Nearly 100,000 members of the Venezuelan armed forces have begun conducting exercises across the Latin American country amid worsening relations with the US.
Soldiers rolled out shoulder-fired missiles, fighter planes and armored trucks on Saturday for the first of 10 days of military exercises that the president of socialist-governed Venezuela said were needed to protect against a looming threat from the US.
The US imposed sanctions earlier this week on several Venezuelan officials accused of human rights violations, and President Nicolas Maduro has said his country will take steps to protect itself from a hostile US government.
Defence Minister Vladimir Padrino Lopez inaugurated the exercises at Fort Tiuna in Caracas, the largest military installation in Venezuela. He said US sanctions constitute "an imminent danger for us" and the armed forces must ready themselves to ensure the country's independence.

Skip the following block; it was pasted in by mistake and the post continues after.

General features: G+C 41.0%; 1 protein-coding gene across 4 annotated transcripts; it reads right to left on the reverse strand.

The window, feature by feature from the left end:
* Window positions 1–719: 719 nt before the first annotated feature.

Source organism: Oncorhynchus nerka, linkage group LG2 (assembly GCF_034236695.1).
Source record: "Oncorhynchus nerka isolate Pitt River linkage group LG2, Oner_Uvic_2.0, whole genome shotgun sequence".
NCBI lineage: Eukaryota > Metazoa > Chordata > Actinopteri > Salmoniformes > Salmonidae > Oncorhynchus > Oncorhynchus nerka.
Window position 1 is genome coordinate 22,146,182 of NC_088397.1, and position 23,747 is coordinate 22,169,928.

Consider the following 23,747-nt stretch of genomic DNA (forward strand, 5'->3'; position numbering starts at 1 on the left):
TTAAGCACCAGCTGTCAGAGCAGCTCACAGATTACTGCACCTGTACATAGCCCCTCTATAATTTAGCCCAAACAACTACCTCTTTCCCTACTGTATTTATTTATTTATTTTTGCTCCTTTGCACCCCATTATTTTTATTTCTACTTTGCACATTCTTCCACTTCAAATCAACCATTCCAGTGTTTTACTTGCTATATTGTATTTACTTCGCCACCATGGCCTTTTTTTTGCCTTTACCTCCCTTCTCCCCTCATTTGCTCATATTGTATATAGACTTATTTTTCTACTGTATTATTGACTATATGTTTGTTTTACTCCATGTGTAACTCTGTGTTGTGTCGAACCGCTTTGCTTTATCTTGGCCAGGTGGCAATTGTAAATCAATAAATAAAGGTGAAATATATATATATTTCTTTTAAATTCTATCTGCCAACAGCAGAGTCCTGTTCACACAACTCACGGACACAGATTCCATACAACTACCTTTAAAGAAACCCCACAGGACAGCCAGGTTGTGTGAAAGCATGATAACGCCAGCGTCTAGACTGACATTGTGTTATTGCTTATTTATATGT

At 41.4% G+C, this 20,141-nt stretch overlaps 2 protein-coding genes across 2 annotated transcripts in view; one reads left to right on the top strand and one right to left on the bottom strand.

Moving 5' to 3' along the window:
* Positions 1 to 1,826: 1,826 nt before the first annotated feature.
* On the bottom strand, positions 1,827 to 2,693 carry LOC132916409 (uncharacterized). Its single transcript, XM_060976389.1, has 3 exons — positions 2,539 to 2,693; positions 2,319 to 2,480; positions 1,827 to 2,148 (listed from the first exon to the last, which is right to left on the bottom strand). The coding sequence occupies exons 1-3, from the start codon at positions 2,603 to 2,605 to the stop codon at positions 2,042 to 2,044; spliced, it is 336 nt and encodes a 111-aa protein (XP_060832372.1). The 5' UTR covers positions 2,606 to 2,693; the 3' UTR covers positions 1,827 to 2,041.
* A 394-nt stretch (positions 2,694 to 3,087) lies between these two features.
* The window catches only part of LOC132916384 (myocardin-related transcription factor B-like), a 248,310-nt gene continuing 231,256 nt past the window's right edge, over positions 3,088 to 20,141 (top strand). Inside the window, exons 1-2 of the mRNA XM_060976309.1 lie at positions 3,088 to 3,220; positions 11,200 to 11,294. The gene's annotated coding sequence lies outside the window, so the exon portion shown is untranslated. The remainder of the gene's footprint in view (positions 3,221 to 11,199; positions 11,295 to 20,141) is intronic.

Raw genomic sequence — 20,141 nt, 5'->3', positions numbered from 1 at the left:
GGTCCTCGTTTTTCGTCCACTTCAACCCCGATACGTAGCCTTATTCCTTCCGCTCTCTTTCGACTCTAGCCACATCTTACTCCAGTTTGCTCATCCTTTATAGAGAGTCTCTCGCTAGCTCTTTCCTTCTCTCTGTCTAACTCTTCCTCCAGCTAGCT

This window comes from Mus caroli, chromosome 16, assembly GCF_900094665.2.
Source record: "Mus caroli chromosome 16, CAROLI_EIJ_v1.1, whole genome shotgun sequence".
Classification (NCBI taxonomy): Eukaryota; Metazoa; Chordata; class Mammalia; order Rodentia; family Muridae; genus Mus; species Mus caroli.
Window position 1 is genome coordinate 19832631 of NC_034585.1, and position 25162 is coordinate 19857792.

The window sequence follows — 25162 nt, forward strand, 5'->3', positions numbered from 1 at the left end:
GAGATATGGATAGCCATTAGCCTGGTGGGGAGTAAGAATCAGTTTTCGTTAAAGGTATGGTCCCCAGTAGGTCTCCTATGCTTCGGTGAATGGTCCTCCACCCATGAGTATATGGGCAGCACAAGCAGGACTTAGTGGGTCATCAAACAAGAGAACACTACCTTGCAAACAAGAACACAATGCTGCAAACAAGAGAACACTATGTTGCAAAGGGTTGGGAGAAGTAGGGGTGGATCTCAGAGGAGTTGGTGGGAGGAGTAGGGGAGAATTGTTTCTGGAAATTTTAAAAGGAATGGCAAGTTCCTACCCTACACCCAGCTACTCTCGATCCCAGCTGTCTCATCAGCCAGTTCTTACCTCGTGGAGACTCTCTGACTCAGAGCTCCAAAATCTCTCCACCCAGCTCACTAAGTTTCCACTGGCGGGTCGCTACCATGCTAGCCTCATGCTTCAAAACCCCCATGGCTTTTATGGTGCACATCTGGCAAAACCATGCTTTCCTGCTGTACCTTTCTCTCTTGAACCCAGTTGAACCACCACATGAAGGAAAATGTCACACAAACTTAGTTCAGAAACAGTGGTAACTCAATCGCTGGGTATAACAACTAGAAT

Venezuelan sailors performed drills in the Caribbean while soldiers defended the oil-producing country's biggest refinery from a simulated attack.
Thousands of civilians wearing the red shirts of the socialist revolution started by the late President Hugo Chavez 15 years ago paraded in a complementary exercise.
Meanwhile, foreign ministers from the 12-nation Union of South American Nations (UNASUR), meeting in Ecuador, have called US President Barack Obama's executive order a threat to Venezuelan sovereignty and to the principle of nonintervention in other countries' internal affairs.
They demanded Washington to revoke the decree.
Opposition leaders in Venezuela expressed doubt about the utility of the UNASUR meeting and called the military exercises an embossment, saying they underlined the increasing crackdown on dissent in a country where several political leaders have been jailed.